Psychological Support: Therapeutic Support For Astronauts

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Everyone needs support. Human beings are social animals and research shows how vital support is in every human endeavor from parenting to addiction recovery. Psychological support is proven to be as vital as providing food and water after a crisis or catastrophe. Psychological support is credited with allowing people to re-acclimate faster after a trauma with less after effects. In the early days of NASA space programs, psychology and psychological support was not appreciated as it is today. In fact, there was a time where Psychologists removed from the astronaut program.

When NASA selected the first astronauts, there was much discussion as to who these men had to be. Because of the danger involved, it was decided that these men had to be brave. However, it was also decided that they should have good looks and a certain marketing factor to make the race to the moon appeal to the American Public. The psychologists who participated in the search and testing were adamant about the possibility that certain personality aspects should disqualify these men from the program. However, the NASA chiefs felt that the very qualities that should disqualify them, namely blind competitiveness, narrow focused, and poor team players, were the Right Stuff.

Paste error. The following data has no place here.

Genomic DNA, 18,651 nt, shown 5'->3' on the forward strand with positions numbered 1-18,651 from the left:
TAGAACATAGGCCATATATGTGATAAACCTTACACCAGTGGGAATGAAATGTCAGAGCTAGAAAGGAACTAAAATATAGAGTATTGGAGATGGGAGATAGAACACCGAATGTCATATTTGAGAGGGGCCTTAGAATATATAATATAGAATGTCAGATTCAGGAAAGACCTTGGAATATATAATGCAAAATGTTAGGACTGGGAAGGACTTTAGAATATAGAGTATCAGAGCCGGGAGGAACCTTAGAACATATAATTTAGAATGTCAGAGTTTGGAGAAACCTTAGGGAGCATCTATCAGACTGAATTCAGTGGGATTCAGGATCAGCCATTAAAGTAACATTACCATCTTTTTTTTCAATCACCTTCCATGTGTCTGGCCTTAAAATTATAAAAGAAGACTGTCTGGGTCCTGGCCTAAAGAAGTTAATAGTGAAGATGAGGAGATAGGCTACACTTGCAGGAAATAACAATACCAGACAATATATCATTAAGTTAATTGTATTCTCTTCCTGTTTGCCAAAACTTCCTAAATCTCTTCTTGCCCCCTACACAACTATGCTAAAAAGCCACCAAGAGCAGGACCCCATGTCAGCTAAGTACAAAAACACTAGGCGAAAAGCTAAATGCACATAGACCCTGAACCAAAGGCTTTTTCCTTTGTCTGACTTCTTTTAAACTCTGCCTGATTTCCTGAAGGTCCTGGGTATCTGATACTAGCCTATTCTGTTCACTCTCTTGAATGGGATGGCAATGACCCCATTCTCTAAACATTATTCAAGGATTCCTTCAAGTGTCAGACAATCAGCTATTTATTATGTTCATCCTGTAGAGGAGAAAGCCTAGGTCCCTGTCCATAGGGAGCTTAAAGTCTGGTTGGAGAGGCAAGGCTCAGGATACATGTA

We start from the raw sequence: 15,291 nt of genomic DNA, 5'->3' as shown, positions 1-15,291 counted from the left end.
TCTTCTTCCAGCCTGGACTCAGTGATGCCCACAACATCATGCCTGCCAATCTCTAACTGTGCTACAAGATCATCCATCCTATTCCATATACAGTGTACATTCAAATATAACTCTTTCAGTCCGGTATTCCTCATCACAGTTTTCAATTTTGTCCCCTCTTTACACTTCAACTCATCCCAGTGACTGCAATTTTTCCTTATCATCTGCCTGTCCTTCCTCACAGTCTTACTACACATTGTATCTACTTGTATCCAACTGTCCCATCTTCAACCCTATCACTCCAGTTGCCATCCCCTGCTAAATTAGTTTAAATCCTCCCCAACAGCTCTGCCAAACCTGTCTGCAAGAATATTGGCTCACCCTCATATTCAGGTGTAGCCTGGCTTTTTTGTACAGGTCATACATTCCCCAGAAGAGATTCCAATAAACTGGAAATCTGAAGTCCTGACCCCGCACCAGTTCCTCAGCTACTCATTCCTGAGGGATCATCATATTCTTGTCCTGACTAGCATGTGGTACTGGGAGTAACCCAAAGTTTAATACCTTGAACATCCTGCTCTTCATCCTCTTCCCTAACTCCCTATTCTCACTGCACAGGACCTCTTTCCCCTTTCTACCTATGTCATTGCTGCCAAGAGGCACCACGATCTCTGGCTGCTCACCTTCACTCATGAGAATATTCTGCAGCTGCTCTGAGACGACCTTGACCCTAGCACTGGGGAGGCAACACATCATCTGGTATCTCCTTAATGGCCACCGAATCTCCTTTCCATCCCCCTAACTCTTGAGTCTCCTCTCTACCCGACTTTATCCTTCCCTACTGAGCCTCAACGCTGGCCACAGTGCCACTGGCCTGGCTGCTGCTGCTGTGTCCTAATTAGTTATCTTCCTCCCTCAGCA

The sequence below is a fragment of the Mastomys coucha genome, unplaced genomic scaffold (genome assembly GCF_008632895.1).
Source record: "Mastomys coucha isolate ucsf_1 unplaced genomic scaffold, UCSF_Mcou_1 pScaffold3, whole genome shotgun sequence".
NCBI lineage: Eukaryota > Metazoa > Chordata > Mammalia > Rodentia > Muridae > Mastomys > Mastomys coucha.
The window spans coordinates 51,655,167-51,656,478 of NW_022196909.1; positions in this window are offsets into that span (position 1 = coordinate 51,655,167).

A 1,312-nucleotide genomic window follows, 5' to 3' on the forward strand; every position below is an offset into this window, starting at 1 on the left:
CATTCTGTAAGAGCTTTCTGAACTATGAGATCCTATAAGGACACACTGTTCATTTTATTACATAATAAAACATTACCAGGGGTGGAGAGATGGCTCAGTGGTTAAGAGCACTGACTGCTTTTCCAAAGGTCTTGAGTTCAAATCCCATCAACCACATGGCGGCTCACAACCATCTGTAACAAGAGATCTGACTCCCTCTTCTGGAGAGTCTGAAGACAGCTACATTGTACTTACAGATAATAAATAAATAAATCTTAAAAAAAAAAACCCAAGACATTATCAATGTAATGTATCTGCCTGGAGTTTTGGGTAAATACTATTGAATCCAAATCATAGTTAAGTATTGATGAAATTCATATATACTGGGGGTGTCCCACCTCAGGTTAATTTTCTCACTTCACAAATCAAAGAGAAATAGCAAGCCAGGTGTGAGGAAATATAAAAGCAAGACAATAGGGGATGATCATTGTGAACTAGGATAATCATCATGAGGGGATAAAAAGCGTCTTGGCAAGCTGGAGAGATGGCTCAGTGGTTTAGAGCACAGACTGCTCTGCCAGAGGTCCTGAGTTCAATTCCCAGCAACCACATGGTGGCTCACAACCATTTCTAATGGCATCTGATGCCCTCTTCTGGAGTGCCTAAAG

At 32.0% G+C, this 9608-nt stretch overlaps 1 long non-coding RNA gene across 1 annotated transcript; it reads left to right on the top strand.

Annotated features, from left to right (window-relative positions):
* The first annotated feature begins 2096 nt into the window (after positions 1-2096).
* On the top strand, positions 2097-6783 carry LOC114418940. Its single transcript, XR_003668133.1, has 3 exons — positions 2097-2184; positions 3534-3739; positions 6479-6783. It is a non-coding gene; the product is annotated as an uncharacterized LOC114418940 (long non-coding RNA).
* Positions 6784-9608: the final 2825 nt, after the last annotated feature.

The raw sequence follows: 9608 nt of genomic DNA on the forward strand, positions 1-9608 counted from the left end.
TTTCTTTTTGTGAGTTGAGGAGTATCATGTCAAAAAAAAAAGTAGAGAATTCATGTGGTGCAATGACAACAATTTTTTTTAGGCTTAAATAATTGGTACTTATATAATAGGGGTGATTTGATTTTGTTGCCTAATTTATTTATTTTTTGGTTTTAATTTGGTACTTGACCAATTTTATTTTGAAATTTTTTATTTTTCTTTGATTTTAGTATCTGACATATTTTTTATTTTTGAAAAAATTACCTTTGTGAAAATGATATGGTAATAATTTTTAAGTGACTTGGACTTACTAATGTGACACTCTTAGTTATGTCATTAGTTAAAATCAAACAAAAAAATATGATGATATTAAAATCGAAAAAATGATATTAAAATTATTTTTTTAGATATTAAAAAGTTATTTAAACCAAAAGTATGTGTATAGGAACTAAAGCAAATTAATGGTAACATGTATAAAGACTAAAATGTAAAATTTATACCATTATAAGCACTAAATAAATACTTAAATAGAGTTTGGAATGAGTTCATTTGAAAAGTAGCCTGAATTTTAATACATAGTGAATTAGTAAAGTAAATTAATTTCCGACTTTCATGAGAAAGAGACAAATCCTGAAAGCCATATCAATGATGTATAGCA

What NASA did not count on was the psychological toll that space travel would take on these men. As these first Astronauts orbited Earth, some were reported to hallucinate, and others had issues controlling their anxiety. The NASA controllers were quick to consult with the Psychologists and implement direct calls with their families. They found that talking to familiar voices settled the astronauts and allowed them to focus on the mission.

Today, Psychological Support is something that is a part of pre-flight, during flight, and after-flight protocol. This is usually done with a professional psychologist who performs psychotherapy on the astronauts. Thankfully, many people have evolved from the erroneous belief that those who seek or need therapy are “crazy”. NASA believes now that psychotherapy for all its astronauts is a necessary part of their training and a vital part of maintaining the person mentally healthy while on a mission.

A typical astronaut can schedule between 1 to 3 sessions a week with their therapist. Most astronauts choose to see their therapist weekly, and also see or speak to their family on a regular basis. A session can cover anything that the astronaut deems necessary from how they get along with their crew mates to dealing with the pressure of being away from their family. The physical toll on the individual cannot be overlooked either as well as how that can affect them mentally.

We all need psychological support. The benefits of receiving professional counseling are numerous. With the advent of online counseling, you don’t even have to leave your home or office! You can also choose to do phone sessions like an astronaut. Whether it is just to deal with the stress of life or simply someone to vent to, we all need someone who is there for us.